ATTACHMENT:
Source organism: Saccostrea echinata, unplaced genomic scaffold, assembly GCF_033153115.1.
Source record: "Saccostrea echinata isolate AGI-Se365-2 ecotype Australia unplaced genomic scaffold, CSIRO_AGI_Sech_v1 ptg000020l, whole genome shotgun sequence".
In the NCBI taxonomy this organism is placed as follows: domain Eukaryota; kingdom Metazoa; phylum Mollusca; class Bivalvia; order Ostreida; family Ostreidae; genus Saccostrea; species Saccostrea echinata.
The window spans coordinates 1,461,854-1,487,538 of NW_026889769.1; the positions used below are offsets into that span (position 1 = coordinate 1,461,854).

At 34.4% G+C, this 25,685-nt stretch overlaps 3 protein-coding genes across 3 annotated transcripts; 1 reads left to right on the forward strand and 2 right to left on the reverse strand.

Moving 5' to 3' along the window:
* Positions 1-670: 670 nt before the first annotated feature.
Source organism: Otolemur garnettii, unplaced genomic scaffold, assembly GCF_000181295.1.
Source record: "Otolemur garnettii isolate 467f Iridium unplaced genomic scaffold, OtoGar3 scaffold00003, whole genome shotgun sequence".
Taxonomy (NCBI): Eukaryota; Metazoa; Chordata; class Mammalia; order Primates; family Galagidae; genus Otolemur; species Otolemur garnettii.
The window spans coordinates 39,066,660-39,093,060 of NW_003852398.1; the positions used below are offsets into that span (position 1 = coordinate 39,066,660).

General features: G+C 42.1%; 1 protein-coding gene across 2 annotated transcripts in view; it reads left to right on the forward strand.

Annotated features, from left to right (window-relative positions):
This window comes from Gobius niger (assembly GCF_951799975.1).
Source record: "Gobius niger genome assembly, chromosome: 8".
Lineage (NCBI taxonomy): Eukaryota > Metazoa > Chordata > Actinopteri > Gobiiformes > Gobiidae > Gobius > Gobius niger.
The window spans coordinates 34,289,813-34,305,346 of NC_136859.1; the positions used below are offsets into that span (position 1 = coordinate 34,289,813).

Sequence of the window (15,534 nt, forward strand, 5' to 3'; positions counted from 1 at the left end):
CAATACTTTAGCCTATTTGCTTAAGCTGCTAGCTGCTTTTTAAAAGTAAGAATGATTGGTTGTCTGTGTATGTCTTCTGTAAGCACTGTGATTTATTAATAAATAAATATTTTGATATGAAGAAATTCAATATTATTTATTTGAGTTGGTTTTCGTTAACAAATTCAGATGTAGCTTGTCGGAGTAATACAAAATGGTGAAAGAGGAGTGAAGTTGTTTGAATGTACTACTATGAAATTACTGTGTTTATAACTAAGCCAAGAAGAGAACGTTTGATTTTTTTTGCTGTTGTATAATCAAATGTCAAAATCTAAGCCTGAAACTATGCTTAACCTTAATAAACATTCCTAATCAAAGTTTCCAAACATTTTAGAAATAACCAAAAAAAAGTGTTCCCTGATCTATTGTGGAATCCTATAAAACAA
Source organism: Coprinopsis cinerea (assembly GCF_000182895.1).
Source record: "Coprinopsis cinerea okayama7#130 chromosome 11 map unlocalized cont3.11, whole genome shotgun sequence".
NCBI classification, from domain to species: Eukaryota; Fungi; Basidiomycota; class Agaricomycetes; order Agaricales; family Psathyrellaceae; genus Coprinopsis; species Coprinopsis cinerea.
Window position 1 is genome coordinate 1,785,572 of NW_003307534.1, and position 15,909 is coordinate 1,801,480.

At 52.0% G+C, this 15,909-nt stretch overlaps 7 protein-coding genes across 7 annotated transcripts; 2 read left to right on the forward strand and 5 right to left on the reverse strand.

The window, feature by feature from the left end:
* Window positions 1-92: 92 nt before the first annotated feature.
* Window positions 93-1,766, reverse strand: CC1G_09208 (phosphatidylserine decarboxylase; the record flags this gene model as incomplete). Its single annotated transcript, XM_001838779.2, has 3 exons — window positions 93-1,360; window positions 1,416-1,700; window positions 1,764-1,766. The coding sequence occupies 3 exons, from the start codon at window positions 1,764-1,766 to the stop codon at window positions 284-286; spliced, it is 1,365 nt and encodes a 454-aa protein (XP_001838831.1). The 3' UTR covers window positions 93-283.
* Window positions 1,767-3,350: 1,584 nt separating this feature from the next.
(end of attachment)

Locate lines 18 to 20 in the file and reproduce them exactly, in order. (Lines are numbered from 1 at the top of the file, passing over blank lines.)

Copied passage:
Sequence of the window (15,534 nt, forward strand, 5' to 3'; positions counted from 1 at the left end):
CAATACTTTAGCCTATTTGCTTAAGCTGCTAGCTGCTTTTTAAAAGTAAGAATGATTGGTTGTCTGTGTATGTCTTCTGTAAGCACTGTGATTTATTAATAAATAAATATTTTGATATGAAGAAATTCAATATTATTTATTTGAGTTGGTTTTCGTTAACAAATTCAGATGTAGCTTGTCGGAGTAATACAAAATGGTGAAAGAGGAGTGAAGTTGTTTGAATGTACTACTATGAAATTACTGTGTTTATAACTAAGCCAAGAAGAGAACGTTTGATTTTTTTTGCTGTTGTATAATCAAATGTCAAAATCTAAGCCTGAAACTATGCTTAACCTTAATAAACATTCCTAATCAAAGTTTCCAAACATTTTAGAAATAACCAAAAAAAAGTGTTCCCTGATCTATTGTGGAATCCTATAAAACAA
Source organism: Coprinopsis cinerea (assembly GCF_000182895.1).